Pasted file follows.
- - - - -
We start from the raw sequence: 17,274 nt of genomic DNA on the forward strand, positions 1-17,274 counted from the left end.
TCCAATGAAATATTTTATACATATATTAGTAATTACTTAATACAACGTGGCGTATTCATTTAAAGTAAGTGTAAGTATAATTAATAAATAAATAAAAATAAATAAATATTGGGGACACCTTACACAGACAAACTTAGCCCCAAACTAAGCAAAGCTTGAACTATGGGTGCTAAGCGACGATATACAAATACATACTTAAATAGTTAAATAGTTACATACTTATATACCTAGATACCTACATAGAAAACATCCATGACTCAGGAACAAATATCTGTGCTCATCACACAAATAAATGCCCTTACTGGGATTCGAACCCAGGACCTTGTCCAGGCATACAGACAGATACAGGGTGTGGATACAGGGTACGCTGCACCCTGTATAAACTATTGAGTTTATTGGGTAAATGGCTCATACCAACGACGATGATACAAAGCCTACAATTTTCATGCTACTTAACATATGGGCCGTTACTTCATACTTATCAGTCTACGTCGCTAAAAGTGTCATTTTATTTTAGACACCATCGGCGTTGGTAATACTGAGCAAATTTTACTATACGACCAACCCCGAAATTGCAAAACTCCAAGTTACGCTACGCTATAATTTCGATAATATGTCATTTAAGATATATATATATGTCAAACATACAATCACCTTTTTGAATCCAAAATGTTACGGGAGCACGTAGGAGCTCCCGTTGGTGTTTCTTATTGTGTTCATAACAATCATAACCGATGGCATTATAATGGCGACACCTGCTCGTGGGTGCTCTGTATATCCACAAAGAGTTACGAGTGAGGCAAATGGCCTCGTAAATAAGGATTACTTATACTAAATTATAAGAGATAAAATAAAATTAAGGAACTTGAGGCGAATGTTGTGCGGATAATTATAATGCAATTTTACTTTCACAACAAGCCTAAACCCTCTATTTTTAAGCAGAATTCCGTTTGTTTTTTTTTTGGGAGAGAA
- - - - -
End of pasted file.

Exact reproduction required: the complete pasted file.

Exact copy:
We start from the raw sequence: 17,274 nt of genomic DNA on the forward strand, positions 1-17,274 counted from the left end.
TCCAATGAAATATTTTATACATATATTAGTAATTACTTAATACAACGTGGCGTATTCATTTAAAGTAAGTGTAAGTATAATTAATAAATAAATAAAAATAAATAAATATTGGGGACACCTTACACAGACAAACTTAGCCCCAAACTAAGCAAAGCTTGAACTATGGGTGCTAAGCGACGATATACAAATACATACTTAAATAGTTAAATAGTTACATACTTATATACCTAGATACCTACATAGAAAACATCCATGACTCAGGAACAAATATCTGTGCTCATCACACAAATAAATGCCCTTACTGGGATTCGAACCCAGGACCTTGTCCAGGCATACAGACAGATACAGGGTGTGGATACAGGGTACGCTGCACCCTGTATAAACTATTGAGTTTATTGGGTAAATGGCTCATACCAACGACGATGATACAAAGCCTACAATTTTCATGCTACTTAACATATGGGCCGTTACTTCATACTTATCAGTCTACGTCGCTAAAAGTGTCATTTTATTTTAGACACCATCGGCGTTGGTAATACTGAGCAAATTTTACTATACGACCAACCCCGAAATTGCAAAACTCCAAGTTACGCTACGCTATAATTTCGATAATATGTCATTTAAGATATATATATATGTCAAACATACAATCACCTTTTTGAATCCAAAATGTTACGGGAGCACGTAGGAGCTCCCGTTGGTGTTTCTTATTGTGTTCATAACAATCATAACCGATGGCATTATAATGGCGACACCTGCTCGTGGGTGCTCTGTATATCCACAAAGAGTTACGAGTGAGGCAAATGGCCTCGTAAATAAGGATTACTTATACTAAATTATAAGAGATAAAATAAAATTAAGGAACTTGAGGCGAATGTTGTGCGGATAATTATAATGCAATTTTACTTTCACAACAAGCCTAAACCCTCTATTTTTAAGCAGAATTCCGTTTGTTTTTTTTTTGGGAGAGAA